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Please use this identifier to cite or link to this item: http://hdl.handle.net/123456789/763

Advisors: professor Singh
Copyright: 2006
Date Added: 21-Apr-2008
Publisher: Addis Ababa University
Abstract: Migration is a selective process which encourages certain section of the community to involve more than the others. Gender is known to be one of the selective criteria of migration for a long time. Migration streams that are predominantly male or female have implications for the organization of gender roles in both communities of origin and destination. Although rural-urban migration is dominated by women nationally in Ethiopia, the feature of out migration from certain parts of the country has been largely men’s affair. Little is known how the livelihood of women is affected in the long run when their counterparts migrate out and the former assume the virtual headship of their households’ in Ethiopia. This study is therefore, intended to assess how women cope up in the absence of their husbands and support their family and identify the major socioeconomic and institutional factors that influence their effort to improve their livelihood. The result of the study indicates that male-out migration has greatly affected the livelihood of the women who are left behind. The labor gap created due to the absence of male head has negatively affected the agricultural production and the natural resource conservation activity in the study area. The work burden of the women has increased due to their high involvement in domestic and outdoor activities. Moreover, access of women to Agricultural Extension Service, inputs and credit is constrained by lack of control over household resource and the male-biased agricultural extension orientation. To the dismay of most women remittance from most migrants is also found to be very low, irregular and unreliable. Thus, to improve the lives of de facto women heads by mitigating the social, economic and cultural barriers which hinder their effort to win a decent livelihood, certain recommendation, gleaned out from this study are suggested.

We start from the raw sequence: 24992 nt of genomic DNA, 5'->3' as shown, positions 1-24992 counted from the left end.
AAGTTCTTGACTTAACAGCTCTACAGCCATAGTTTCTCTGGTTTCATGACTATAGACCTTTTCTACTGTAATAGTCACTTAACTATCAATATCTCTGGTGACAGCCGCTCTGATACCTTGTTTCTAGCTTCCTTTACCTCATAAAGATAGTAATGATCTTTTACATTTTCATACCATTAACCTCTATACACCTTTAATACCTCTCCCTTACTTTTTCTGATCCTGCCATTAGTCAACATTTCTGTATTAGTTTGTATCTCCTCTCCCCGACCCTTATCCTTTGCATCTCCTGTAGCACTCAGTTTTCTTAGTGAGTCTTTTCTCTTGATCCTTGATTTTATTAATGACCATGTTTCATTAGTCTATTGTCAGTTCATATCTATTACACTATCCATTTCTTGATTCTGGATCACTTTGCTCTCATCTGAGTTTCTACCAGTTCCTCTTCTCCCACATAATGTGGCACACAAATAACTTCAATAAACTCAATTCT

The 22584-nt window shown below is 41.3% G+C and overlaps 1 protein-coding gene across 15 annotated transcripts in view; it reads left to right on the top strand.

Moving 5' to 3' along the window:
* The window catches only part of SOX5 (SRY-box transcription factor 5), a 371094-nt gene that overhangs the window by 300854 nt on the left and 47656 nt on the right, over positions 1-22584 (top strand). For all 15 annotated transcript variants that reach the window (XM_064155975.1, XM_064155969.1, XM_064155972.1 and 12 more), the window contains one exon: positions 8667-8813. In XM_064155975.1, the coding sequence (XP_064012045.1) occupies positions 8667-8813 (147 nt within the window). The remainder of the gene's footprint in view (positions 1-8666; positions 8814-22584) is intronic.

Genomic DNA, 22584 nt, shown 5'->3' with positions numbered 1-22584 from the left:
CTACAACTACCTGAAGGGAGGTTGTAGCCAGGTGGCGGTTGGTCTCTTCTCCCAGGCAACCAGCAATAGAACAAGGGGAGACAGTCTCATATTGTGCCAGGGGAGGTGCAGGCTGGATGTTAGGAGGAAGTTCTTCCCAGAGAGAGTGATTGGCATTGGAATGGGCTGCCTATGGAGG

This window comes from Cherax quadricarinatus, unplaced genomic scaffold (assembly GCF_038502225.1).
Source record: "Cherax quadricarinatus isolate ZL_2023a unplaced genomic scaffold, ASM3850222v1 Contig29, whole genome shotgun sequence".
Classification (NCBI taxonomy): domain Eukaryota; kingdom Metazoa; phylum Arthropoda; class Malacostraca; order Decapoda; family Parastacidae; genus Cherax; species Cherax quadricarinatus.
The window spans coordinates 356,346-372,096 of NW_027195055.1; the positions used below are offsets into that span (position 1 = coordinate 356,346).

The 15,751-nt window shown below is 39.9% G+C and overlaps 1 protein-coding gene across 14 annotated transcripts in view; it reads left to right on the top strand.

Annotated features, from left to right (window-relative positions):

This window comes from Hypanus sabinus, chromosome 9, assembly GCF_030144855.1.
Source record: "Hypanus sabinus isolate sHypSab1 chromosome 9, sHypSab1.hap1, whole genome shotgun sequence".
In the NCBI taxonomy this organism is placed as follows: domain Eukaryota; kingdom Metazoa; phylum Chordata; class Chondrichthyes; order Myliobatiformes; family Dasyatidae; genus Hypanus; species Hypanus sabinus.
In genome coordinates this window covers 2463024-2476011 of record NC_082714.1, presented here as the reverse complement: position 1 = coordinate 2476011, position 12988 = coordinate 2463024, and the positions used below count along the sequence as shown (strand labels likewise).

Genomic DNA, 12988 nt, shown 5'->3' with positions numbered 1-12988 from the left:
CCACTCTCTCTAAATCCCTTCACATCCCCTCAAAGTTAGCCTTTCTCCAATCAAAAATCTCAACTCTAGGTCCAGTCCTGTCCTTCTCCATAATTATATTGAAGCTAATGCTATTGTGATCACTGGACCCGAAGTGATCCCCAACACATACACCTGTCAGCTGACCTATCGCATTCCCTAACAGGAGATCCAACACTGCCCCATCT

Description: A Thesis submitted to the school of graduate studies of Addis Ababa University in partial fulfillment of the requirements for the degree of Master of Arts in Regional and Local Development Studies (RLDS)
URI: http://hdl.handle.net/123456789/763
Appears in:Thesis - Regional and Local Development

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